When the students on your campus know athletics are valued, and you’re not just paying them lip service, then they feel appreciated. If they feel appreciated and respected, they want to play. If they feel as if the school is just using them, and they are just unimportant spokes in the wheel of your department, their desire to play dissipates.

Initiate an Athlete Of The Week program at your school. This is something I put into place at my previous employer (Capistrano Valley Christian School in San Juan Capistrano, Calif.). Again, this is a way to promote athletics while making the student-athletes feel important.

Have coaches nominate a player from their teams based on the previous week’s contests. Make nominations due Monday morning. As the athletic director, you select the one athlete to recognize for the week. Announce the Athlete Of The Week in front of the entire school while bragging about this person’s accomplishments from the week prior. Conduct a short interview with the athlete and place a profile about him or her on your website for the week, which encourages the selected student to send the link to family and friends.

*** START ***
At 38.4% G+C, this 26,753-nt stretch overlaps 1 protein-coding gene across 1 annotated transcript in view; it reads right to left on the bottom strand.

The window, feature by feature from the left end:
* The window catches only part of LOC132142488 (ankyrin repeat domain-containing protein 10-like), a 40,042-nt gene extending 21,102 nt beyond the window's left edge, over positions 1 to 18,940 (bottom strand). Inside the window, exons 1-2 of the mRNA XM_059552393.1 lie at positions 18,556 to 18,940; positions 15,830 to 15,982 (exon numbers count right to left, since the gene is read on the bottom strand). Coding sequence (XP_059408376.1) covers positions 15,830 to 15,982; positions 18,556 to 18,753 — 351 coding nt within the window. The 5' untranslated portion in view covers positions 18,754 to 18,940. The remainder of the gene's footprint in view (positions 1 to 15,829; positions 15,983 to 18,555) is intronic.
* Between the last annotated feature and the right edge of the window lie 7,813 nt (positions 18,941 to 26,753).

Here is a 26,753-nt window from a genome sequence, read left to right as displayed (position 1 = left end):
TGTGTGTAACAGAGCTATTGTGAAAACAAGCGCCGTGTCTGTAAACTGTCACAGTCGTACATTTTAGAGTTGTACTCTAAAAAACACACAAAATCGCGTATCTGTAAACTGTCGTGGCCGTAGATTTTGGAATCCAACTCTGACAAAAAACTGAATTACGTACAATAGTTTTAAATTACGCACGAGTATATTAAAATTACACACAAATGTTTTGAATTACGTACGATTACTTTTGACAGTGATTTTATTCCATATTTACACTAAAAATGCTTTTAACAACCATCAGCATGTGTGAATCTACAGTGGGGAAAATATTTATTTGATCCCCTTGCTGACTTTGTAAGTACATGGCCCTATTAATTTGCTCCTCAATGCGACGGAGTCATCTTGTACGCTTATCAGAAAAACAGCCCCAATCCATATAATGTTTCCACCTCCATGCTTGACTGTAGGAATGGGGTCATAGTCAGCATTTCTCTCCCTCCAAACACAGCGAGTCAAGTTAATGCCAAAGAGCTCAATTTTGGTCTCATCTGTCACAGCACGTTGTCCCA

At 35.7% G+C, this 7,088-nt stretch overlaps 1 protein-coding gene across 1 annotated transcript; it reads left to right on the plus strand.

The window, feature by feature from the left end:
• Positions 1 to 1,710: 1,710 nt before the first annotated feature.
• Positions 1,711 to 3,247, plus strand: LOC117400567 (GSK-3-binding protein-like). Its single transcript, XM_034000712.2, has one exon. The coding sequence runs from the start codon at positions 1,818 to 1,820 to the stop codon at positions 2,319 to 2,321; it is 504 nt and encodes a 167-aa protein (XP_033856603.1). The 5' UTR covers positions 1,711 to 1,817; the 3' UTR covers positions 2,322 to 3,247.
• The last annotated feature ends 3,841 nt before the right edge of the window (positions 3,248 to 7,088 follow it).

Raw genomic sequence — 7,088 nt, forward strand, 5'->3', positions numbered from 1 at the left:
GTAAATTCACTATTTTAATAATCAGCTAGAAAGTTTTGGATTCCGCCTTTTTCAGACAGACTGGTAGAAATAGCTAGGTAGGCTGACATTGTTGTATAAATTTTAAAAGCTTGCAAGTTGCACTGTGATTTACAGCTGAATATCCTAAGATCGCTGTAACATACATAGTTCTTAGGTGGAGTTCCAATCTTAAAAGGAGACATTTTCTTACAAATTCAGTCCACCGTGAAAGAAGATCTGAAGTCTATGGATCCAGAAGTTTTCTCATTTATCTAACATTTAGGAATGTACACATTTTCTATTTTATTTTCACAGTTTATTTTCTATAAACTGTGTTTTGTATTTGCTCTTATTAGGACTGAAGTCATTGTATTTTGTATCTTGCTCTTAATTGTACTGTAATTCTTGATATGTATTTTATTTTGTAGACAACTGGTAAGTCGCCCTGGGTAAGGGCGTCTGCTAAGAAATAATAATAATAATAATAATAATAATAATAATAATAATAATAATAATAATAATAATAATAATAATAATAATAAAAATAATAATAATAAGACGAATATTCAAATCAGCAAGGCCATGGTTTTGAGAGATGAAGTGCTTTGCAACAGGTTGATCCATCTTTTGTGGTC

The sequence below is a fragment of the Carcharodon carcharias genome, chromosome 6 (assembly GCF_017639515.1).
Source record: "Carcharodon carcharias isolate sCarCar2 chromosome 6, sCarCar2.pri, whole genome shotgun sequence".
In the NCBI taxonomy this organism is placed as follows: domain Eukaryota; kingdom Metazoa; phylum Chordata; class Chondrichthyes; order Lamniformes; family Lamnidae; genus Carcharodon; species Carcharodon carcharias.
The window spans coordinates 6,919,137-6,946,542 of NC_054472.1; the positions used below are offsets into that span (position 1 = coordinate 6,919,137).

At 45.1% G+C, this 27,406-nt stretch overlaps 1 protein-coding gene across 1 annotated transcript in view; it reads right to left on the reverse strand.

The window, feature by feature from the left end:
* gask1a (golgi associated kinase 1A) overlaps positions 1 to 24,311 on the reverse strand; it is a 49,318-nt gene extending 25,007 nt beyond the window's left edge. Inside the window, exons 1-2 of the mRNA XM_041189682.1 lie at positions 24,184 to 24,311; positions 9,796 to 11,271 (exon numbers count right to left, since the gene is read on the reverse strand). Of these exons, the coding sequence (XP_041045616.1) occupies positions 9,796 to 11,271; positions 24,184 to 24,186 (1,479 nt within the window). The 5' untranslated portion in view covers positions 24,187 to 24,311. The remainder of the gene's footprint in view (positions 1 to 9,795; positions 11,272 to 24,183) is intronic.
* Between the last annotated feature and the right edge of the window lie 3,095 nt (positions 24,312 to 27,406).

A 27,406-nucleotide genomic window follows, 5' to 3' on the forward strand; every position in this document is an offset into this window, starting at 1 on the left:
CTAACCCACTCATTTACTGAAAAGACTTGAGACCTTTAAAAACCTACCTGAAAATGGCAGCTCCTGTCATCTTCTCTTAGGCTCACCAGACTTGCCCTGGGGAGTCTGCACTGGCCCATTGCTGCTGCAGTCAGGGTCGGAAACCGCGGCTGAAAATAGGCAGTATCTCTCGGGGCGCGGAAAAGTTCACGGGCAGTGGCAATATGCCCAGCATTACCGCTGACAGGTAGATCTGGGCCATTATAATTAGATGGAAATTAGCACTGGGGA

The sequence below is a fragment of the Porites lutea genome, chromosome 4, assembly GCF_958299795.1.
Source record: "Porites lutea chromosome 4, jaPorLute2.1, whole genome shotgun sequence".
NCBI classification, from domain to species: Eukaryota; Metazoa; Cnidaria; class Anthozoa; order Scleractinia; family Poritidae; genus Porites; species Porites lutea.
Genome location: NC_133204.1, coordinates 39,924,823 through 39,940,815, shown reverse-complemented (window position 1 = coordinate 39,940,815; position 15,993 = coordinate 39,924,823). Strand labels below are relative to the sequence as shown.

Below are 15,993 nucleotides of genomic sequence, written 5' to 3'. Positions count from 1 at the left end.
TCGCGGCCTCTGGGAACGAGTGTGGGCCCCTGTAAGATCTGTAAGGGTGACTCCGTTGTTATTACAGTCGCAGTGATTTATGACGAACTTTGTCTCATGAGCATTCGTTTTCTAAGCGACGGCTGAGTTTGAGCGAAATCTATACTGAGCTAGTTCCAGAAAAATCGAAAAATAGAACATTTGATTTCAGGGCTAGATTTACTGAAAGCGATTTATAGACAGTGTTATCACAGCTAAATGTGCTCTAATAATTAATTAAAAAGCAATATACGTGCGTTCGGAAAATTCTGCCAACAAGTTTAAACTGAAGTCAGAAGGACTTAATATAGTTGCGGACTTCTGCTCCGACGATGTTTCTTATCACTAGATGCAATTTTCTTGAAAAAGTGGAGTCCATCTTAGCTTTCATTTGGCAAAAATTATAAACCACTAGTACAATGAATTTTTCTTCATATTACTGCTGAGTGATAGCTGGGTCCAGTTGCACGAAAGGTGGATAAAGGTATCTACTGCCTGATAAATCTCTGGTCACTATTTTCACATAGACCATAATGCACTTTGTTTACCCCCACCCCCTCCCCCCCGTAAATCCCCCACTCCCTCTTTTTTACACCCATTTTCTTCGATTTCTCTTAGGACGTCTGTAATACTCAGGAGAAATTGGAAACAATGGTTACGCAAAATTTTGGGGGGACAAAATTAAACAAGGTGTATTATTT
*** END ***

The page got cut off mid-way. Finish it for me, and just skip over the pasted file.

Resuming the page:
4. Market your programs in your community. 

When the community is excited about athletics, expect more students in your school to want to participate. When their families are discussing athletics in their homes, those students become motivated to be a part of this popular group. Quite simply, success breeds success, so keep your community informed of everything athletics-related in your school.

For better or worse, the community hears and knows about athletics more than math scores. Academic success rates aren’t published on a daily and weekly basis like sports results are. Understand that athletics serve as a phenomenal promotion tool for the school, so utilize it.

Here are some ways to market your athletic program in your community:

  • Have coaches report scores after every game to the newspapers.
  • Use social media (i.e. Twitter and Facebook) on a daily basis.
  • The community wants to see three things–people, action and results. Keep these three things at the forefront of your athletics marketing. Do this via pictures (people), storytelling (action) and scores/statistics (results).
  • Use posters and schedules to promote teams. There are programs out there that pay you to create a schedule poster by raising funds from local businesses via advertising. This is a great fundraising opportunity and a perfect way to promote your teams in the community.